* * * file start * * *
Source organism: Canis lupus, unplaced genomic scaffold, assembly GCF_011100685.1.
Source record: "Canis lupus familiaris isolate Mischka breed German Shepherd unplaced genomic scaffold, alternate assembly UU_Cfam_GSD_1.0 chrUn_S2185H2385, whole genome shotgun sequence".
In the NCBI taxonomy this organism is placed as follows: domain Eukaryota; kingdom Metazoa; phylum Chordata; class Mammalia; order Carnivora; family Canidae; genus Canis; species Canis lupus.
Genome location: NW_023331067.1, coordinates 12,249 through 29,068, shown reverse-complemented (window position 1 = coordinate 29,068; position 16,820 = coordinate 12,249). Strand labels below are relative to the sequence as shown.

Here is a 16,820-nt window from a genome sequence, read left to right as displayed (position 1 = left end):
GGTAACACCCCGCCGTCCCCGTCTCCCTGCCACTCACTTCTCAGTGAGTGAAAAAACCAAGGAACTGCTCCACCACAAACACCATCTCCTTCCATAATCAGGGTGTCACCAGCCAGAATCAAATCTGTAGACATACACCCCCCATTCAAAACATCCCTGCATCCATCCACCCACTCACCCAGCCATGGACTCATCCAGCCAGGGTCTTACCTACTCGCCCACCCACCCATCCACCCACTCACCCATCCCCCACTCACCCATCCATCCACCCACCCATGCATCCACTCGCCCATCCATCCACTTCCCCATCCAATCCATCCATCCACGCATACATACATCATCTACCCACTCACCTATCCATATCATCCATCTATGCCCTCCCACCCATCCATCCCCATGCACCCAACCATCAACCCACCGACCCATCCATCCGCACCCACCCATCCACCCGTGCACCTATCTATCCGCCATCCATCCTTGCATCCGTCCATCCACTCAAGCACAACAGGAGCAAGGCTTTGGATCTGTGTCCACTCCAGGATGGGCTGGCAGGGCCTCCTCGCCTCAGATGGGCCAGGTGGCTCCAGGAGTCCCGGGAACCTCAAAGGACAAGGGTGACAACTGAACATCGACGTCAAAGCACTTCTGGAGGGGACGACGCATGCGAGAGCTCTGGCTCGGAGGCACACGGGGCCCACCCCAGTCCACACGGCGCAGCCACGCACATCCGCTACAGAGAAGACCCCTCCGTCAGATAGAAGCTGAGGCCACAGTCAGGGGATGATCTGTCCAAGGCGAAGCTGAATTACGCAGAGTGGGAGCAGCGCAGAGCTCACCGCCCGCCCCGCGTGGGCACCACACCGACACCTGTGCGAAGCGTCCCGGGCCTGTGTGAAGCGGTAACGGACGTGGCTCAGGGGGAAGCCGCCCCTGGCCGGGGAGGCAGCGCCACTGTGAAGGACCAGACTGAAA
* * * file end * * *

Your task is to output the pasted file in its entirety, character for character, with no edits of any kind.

Source organism: Canis lupus, unplaced genomic scaffold, assembly GCF_011100685.1.
Source record: "Canis lupus familiaris isolate Mischka breed German Shepherd unplaced genomic scaffold, alternate assembly UU_Cfam_GSD_1.0 chrUn_S2185H2385, whole genome shotgun sequence".
In the NCBI taxonomy this organism is placed as follows: domain Eukaryota; kingdom Metazoa; phylum Chordata; class Mammalia; order Carnivora; family Canidae; genus Canis; species Canis lupus.
Genome location: NW_023331067.1, coordinates 12,249 through 29,068, shown reverse-complemented (window position 1 = coordinate 29,068; position 16,820 = coordinate 12,249). Strand labels below are relative to the sequence as shown.

Here is a 16,820-nt window from a genome sequence, read left to right as displayed (position 1 = left end):
GGTAACACCCCGCCGTCCCCGTCTCCCTGCCACTCACTTCTCAGTGAGTGAAAAAACCAAGGAACTGCTCCACCACAAACACCATCTCCTTCCATAATCAGGGTGTCACCAGCCAGAATCAAATCTGTAGACATACACCCCCCATTCAAAACATCCCTGCATCCATCCACCCACTCACCCAGCCATGGACTCATCCAGCCAGGGTCTTACCTACTCGCCCACCCACCCATCCACCCACTCACCCATCCCCCACTCACCCATCCATCCACCCACCCATGCATCCACTCGCCCATCCATCCACTTCCCCATCCAATCCATCCATCCACGCATACATACATCATCTACCCACTCACCTATCCATATCATCCATCTATGCCCTCCCACCCATCCATCCCCATGCACCCAACCATCAACCCACCGACCCATCCATCCGCACCCACCCATCCACCCGTGCACCTATCTATCCGCCATCCATCCTTGCATCCGTCCATCCACTCAAGCACAACAGGAGCAAGGCTTTGGATCTGTGTCCACTCCAGGATGGGCTGGCAGGGCCTCCTCGCCTCAGATGGGCCAGGTGGCTCCAGGAGTCCCGGGAACCTCAAAGGACAAGGGTGACAACTGAACATCGACGTCAAAGCACTTCTGGAGGGGACGACGCATGCGAGAGCTCTGGCTCGGAGGCACACGGGGCCCACCCCAGTCCACACGGCGCAGCCACGCACATCCGCTACAGAGAAGACCCCTCCGTCAGATAGAAGCTGAGGCCACAGTCAGGGGATGATCTGTCCAAGGCGAAGCTGAATTACGCAGAGTGGGAGCAGCGCAGAGCTCACCGCCCGCCCCGCGTGGGCACCACACCGACACCTGTGCGAAGCGTCCCGGGCCTGTGTGAAGCGGTAACGGACGTGGCTCAGGGGGAAGCCGCCCCTGGCCGGGGAGGCAGCGCCACTGTGAAGGACCAGACTGAAA